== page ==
Concepts change. For instance, the concepts of tolerance or evolution have changed through time. But how exactly have these concepts changed? What shifts have they undergone, and to what effects? Also, what is the best way to model these conceptual shifts?
Questions such as these are important to both culture and science. Here at Concepts in Motion we address them as philosophers, working together with computer scientists, computational linguists, information specialists, and other humanities scholars. In particular, we focus on tracing changes in concepts relevant to sciences such as logic, mathematics, and biology – concepts such as axiom, consequence, explanation, evolution, and life.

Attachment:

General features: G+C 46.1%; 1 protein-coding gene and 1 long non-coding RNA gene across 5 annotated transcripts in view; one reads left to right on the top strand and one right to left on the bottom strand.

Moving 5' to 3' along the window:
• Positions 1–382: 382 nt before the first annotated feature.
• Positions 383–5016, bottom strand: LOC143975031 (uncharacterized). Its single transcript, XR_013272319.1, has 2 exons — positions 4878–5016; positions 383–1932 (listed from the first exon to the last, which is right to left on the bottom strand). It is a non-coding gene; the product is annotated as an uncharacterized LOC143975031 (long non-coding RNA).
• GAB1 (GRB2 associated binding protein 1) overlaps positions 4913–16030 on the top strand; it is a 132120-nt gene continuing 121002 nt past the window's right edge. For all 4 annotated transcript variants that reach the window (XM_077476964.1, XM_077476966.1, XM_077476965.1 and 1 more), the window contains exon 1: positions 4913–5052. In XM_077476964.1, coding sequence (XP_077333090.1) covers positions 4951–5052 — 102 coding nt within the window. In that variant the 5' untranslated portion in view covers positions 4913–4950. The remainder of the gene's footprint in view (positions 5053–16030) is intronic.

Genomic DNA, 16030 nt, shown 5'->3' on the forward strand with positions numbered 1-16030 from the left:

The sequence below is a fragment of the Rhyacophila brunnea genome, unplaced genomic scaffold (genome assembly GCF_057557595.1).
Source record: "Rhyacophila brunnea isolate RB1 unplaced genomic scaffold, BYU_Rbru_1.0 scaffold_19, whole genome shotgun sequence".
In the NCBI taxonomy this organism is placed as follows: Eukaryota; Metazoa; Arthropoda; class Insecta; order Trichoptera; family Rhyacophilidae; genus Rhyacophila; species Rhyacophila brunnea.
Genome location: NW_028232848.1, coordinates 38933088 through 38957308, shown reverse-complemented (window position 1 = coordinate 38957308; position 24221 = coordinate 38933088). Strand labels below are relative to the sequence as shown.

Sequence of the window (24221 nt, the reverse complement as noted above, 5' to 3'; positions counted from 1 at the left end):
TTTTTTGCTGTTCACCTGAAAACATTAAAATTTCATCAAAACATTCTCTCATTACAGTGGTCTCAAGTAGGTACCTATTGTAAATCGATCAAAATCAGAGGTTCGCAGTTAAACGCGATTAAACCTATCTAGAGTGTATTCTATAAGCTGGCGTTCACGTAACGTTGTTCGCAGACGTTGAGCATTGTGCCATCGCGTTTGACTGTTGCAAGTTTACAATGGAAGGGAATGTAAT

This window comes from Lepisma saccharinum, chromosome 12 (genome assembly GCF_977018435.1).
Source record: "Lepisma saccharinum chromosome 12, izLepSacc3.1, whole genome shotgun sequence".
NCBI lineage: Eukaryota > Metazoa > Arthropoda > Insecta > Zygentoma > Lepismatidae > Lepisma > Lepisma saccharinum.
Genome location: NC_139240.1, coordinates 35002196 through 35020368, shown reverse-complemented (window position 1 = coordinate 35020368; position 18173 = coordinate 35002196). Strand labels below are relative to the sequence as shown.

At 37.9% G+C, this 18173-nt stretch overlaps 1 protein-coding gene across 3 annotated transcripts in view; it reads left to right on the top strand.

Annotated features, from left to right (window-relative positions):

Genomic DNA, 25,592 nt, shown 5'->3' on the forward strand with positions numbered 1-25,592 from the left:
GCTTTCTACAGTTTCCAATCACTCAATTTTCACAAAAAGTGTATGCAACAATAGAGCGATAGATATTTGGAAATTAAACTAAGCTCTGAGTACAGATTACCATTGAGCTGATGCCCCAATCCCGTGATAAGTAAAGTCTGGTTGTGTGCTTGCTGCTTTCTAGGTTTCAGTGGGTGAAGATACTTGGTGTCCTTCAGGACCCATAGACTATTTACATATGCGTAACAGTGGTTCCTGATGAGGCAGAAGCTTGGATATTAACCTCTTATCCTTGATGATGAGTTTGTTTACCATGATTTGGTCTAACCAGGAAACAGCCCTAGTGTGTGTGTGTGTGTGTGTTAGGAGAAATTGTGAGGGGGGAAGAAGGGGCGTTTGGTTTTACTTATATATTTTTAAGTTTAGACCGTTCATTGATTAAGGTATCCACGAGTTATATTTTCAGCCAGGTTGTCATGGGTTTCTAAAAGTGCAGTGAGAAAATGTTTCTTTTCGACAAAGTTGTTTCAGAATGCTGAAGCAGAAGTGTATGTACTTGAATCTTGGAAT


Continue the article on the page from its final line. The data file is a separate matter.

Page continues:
New computer methods can provide large-scale evidence impossible to obtain otherwise. Our main tenet is however that ‘big data’ computer methods yield truly relevant results only if a certain amount of domain expertise is first top-down captured by humanities experts in well-designed, conceptual and interpretive models, then used to guide bottom-up corpus exploration. Therefore, we aim to create a new sound and transparent computational methodology for history of ideas combining so-called symbolic and non-symbolic AI (ontologies + distributional semantics).